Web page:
One never knows what the next day will bring. Sometimes it’s something good you weren’t expecting and sometimes it’s quite the opposite.
One day, more than 15 years ago, during a routine eye exam, I was told I had developed cataracts. For a few years, I was told to get my eyes checked every six months. OHIP covered that and I suddenly no longer had to pay for eye exams while my hubby still did, at least until he was 65. The cataracts have never developed to the point where it was time to have them removed and eventually the eye exams became more of a yearly thing.
This year, when I went to have my eyes examined, the optometrist discovered there was elevated pressure on my eyes and she sent me to a specialist. There I discovered that the cataracts were actually pushing my irises forward causing the natural fluid drainage system to be blocked. I was told I had closed angle glaucoma and was being scheduled for laser surgery. The idea was to prevent damage to the optic nerve so I wouldn’t go blind.
I always say that no matter how healthy you are, by the time you turn 60 your body starts to play tricks on you. One moment I’m fine and even my cataracts aren’t ready to come out, and the next, the darn things are creating another way to cause me to lose my sight.
It took just over a month to get my laser surgery. In the meantime, I had a chance to do some research. I found that they would freeze my eyeballs, just like when they did the pressure test, and then I’d have my eyes zapped and it would all be over in less than five minutes. The operation would create a new hole in my iris so the fluid could drain into my bloodstream and relieve the pressure.
There were all kinds of warnings to follow the doctor’s instructions after the proceedure. I also read warnings of how I might experience scratchy eyes, blurred vision and/or bloodshot eyes. All this would last just a matter of hours or at most, a couple of days. I felt well prepared and not nervous at all, though I wasn’t sure we could still enjoy the evening out we already had planned for that night. We were scheduled to celebrate our 44th wedding anniversary, which was the very next day.
We showed up at the hospital where I was given registration documents and told to go up the stairs and proceed three-quarters of the way down the hall until we came to a big eyeball. We went all the way but found no such symbol so we found someone to direct us. Once seated in the waiting area we had been sent to I noticed a sign that listed two doctors whose patients that area was meant for. My doctor was not one of them. I went to a deserted registration area down the hall where I had to ring a bell and disturb someone who told me that was the right place to wait. Several minutes later she directed someone else to the same area and told him to put his registration forms in the bin hanging on the wall in the corridor leading off the main hallway just across from where I was waiting. I still had my forms as no one had told me to do that. I deposited my forms into the bin and hoped that I was doing the right thing.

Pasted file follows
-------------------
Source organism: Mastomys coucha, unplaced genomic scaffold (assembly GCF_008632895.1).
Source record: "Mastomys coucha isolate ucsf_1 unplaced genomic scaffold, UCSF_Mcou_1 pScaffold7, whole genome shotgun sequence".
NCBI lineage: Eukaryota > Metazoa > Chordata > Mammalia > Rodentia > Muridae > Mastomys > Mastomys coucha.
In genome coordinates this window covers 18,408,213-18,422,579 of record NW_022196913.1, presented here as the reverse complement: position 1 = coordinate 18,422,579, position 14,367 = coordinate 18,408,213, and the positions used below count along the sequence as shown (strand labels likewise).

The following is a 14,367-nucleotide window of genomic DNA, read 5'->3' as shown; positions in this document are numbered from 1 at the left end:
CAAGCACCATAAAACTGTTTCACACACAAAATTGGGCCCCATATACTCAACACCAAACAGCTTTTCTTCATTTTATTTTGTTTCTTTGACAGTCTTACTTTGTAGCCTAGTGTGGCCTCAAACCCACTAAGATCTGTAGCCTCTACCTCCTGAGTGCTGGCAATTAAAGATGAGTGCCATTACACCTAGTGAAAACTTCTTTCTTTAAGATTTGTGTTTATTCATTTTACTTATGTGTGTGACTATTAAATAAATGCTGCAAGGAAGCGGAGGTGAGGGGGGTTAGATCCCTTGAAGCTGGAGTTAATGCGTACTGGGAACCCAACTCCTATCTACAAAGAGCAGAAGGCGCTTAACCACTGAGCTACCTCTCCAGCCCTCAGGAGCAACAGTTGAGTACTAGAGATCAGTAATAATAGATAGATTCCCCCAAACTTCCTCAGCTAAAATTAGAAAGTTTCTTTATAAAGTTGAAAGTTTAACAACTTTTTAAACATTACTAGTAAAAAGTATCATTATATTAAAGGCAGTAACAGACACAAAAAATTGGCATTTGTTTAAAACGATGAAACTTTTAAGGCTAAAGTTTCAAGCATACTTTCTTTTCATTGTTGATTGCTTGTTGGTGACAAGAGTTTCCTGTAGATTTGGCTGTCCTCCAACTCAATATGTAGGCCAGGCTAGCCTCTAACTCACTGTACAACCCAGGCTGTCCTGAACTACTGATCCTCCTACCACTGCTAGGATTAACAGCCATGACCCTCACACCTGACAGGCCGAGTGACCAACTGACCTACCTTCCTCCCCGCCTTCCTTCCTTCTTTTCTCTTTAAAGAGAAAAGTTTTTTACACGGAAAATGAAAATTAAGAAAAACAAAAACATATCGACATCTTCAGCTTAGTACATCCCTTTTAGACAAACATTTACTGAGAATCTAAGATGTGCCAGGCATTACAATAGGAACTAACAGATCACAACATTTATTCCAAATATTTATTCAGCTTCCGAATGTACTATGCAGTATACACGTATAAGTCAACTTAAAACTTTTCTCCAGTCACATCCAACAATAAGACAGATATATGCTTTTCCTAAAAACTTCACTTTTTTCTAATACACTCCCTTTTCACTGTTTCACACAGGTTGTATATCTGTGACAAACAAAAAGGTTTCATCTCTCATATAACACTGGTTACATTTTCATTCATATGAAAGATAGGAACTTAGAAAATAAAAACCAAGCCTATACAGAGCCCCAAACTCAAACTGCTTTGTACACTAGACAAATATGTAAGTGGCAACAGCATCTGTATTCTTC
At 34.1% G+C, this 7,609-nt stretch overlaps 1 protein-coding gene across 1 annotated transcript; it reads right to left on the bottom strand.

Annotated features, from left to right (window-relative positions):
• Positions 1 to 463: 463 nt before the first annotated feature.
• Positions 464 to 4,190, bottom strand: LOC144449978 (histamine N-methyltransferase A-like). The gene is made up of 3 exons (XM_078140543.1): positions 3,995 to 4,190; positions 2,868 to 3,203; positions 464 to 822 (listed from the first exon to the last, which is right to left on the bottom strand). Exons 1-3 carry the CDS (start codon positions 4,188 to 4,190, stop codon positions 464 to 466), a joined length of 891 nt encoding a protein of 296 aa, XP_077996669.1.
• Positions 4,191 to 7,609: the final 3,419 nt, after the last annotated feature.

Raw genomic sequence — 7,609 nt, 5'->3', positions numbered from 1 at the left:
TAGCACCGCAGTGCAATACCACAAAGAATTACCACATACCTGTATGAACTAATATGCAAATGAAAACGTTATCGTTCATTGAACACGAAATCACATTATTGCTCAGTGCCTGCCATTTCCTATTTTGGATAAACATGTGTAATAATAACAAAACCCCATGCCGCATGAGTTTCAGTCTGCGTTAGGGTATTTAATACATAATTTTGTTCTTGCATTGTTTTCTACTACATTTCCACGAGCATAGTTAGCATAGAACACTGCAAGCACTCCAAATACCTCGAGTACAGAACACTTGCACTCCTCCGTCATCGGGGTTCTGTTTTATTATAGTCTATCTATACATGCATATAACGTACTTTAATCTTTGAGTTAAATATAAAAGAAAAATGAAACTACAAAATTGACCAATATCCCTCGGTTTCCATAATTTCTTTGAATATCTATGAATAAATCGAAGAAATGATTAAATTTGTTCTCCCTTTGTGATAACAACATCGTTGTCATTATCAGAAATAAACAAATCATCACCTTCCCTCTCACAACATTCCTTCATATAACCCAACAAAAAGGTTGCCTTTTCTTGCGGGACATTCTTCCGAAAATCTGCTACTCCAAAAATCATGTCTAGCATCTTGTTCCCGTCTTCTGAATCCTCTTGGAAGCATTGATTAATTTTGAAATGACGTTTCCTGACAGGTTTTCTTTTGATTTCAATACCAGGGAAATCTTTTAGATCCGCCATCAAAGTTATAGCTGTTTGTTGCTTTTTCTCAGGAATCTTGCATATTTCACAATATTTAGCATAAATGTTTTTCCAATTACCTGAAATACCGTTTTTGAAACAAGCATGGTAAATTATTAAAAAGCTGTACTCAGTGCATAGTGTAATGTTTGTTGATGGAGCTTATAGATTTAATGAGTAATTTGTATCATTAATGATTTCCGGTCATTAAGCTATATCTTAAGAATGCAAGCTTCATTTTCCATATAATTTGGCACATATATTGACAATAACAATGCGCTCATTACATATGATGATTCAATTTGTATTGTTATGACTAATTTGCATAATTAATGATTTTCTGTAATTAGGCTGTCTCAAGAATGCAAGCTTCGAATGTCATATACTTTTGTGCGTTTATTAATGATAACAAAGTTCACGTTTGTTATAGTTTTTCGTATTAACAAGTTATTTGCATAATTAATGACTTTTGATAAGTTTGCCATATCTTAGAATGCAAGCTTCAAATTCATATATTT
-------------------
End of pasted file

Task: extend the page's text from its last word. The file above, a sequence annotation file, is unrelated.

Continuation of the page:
The area was getting more crowded as everyone came with another to drive them home. Eventually, a man came out with a handful of registration forms and started putting drops in all the waiting patient’s eyes. Everyone but me, that is. As he walked away everyone turned and stared at me. I had heard him say the drops would take about 20 minutes to work so I said, “You are being dilated. I’m going to be frozen.” Freezing only takes seconds I discovered when it was done during the examination I’d had previously. So, of course, I got called in first.
The doctor explained that some people have told him they feel “something” like a little electric shock or a pinprick perhaps, while others don’t feel anything at all. He just wanted me to be aware that I might feel something and not to worry about it. He did not freeze my eyes. He just shone a light into each eye and told me to stare straight ahead and then zapped me. I felt nothing in the first eye which he said went easier than expected. I felt it in the second one, however, and he actually zapped that one twice. I wouldn’t call it painful though.
He said he would send a report to my optometrist. I am under no restrictions and can even resume my exercise class. I have no drops or follow up visit to make. He said he doesn’t need to see me again and the next time I’m to go to my regular optometrist is next year for my yearly exam.
I am not bloodshot, nor do I have scratchy eyes or blurred vision. The whole experience was very quick and easy and the threat of blindness has been eliminated. I was not expecting any of this but it has a happy ending. I am very thankful for modern science.
I wonder what trick my body will play on me next.